Graphs / Diagrams


Figure 1. Proportions of local breeds, classified as being at risk, not-at risk or unknown level of risk of extinction. Source: FAO, 2016.

Current storyline

Animal genetic resources are the primary biological capital for livestock development, and are vital to food security and sustainable rural development. Yet, the values of these resources are poorly understood and their management has been neglected. This has resulted in substantial erosion of genetic diversity – a trend that is likely to accelerate with the rapid changes affecting the livestock sector in response to massive increases in demand for livestock products.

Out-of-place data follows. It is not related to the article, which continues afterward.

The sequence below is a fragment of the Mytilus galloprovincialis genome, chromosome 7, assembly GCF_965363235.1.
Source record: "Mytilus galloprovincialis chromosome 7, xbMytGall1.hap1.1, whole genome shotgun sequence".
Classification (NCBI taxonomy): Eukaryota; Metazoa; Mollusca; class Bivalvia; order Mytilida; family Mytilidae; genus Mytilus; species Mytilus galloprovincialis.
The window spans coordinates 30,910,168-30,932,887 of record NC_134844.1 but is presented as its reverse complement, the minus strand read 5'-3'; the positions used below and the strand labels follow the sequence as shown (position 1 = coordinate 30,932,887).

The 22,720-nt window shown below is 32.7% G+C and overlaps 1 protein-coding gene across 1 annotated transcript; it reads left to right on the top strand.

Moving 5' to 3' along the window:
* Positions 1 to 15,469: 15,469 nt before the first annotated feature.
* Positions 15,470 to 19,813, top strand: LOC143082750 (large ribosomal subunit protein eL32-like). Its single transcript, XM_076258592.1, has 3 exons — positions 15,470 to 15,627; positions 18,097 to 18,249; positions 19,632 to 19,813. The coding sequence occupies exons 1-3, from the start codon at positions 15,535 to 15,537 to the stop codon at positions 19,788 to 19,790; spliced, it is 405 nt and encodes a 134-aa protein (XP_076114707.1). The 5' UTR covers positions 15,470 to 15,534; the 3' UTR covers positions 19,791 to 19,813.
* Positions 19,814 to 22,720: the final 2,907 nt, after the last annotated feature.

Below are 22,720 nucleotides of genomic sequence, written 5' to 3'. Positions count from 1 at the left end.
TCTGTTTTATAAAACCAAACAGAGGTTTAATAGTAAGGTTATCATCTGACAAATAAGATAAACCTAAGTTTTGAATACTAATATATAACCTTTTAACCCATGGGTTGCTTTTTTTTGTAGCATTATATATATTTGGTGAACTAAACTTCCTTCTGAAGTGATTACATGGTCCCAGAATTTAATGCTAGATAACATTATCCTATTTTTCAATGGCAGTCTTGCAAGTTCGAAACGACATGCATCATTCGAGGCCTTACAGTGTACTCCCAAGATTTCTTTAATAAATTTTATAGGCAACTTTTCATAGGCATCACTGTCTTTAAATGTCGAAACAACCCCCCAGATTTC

More than 35 species of birds and mammals have been domesticated for use in agriculture and food production, and there are about 8,800 recognized breeds. Livestock keeping is an important livelihood activity for hundreds of millions of people around the world, including an estimated 70% of the world’s rural poor. Livestock also provide a number of services within the ecosystems of which they form part. Grazing animals such as cattle, goats, sheep and horses stimulate plant growth, remove excess biomass, and contribute to nutrient cycling and seed dispersal. Genetic diversity in livestock species provides vital options for adapting livestock production to future challenges.